Nov 1, 201209:29 AM
Happy Hour

All there is to sip and savor in New Orleans

Wine Porn: Do Some Labels Cross the Line?

rleathers, stock.xchng, 2004

I was preparing a Happy Hour column about how and why wines and spirits interact with oak in the aging process, along with the ramifications of what oak brings to the party, when I was distracted by an ongoing discussion now unfolding in the wine world about questionable and suggestive names and graphics on labels.

Guess where my limited span of attention went.

At this point, if there are any young people out there reading this column, or if you are sensitive to “adult language,” you can stop now. Go no further. And if there are any young people in the room where you are reading this, please send them away.

Okay, that almost assures that this column will be widely read by all sorts of age groups.

To the topic at hand, there seems to be among government-oversight bodies a loosening of morality and standards when it comes to labeling. That’s hard to believe because these are the wonderful bureaucrats who brought you Banned in Boston, The Untouchables, pasties, swinging doors around video poker machines, and mattress tags that cannot be removed by the owner of the product under penalty of law.

In the case of wine and spirits bottle labels, all such adornment on the product has to be approved by the U.S. Department of the Treasury, Alcohol and Tobacco Tax Division. Their oversight includes all verbiage, all art, size of label and colors used. The Federal Government must approve everything about the packaging of wines and spirits before they can be placed on retailers’ shelves or restaurant wine lists.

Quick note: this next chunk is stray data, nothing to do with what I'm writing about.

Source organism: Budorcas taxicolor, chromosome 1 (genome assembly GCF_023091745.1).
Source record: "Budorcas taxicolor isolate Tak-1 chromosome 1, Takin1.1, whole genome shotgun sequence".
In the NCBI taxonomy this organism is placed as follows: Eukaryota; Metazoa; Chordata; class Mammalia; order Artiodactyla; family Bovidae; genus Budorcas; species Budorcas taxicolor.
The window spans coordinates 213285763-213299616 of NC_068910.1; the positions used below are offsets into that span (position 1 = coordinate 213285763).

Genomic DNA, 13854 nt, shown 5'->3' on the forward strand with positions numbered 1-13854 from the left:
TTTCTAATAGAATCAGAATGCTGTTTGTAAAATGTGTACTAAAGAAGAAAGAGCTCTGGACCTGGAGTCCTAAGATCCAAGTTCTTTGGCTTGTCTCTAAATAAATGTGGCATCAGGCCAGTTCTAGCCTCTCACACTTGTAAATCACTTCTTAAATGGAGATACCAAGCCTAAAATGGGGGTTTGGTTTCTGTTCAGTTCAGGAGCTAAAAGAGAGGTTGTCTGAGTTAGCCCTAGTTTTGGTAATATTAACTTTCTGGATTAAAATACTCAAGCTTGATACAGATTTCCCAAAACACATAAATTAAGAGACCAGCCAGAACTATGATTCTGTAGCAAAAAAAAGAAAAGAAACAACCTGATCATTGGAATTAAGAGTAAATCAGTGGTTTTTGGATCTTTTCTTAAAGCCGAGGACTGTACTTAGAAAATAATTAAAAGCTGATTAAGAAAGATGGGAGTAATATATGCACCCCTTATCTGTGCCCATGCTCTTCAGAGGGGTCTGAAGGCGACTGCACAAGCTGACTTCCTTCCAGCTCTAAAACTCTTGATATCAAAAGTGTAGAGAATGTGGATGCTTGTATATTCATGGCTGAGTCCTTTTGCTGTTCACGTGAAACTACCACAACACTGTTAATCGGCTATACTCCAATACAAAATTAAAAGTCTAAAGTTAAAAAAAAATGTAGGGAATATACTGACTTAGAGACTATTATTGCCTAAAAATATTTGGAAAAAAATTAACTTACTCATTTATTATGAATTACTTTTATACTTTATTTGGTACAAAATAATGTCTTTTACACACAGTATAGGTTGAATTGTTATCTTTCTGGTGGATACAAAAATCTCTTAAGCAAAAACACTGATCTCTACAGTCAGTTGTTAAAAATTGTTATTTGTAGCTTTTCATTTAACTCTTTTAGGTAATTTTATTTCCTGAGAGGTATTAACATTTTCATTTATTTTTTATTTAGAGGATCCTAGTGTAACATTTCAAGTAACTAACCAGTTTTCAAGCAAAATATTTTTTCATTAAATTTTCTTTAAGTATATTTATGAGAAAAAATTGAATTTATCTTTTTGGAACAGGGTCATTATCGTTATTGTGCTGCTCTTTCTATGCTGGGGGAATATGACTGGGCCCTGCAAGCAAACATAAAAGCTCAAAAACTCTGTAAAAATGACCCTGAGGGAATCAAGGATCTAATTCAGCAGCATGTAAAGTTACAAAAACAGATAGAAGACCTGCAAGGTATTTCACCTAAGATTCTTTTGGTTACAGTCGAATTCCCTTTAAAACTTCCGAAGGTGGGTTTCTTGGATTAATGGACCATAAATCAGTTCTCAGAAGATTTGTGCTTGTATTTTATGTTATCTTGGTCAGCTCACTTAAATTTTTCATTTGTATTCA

After the Feds have given the green light to what a winery or distillery wants to display on its bottles, then each state can get into the act and also provide an approval, based on that fuzzy concept of “community standards,” thus inflicting another layer of bureaucracy onto a consumer product. Keep in mind that this consumer product, wines, spirits and beer, is the only one that has been banned, and then reinstated, in the Constitution of the United States.

And that multiple government approval process is why some of what we have seen lately on labels is so surprising, maybe even shocking.

The Feds said, “Fine,” but New Hampshire, a bastion of liberal thinking, whose state motto is “Live Free or Die,” has rejected the wine label for a product named If You See Kay.

Pretty harmless you think? Read the name out loud, without looking at the words and see if it spells something out for you. Oh yes, now you have it.

(Remember, I told you to send the kids out of the room.)

The wine noted above, and I would rather not call attention to it twice, is just the latest example of wine names and labels that are borderline good taste. Not in terms of palates, either.

Another line of wines is from a non-existent area, Sonoma Beach, and they are called Stu Pedasso Cellars. Again, read the name out loud and fast. There is a zinfandel, along with a white wine credited to Stu’s wife, Rae-Jean Beach.

Then there is a wine from Australia called “Bitch,” as well as another line-up of wines from Chile named “Royal Bitch,” and still another wine group from that same country proudly displaying the moniker “Sassy Bitch.” The Chileans seem to have a grasp of at least one English word.

Can’t forget the guys, and a line of wines from Italy and France named “Fat Bastard.”

Available everywhere in this market is “Ménage à trois;” often poured at charity events for good causes and, I assume, served to upright, not uptight, citizens.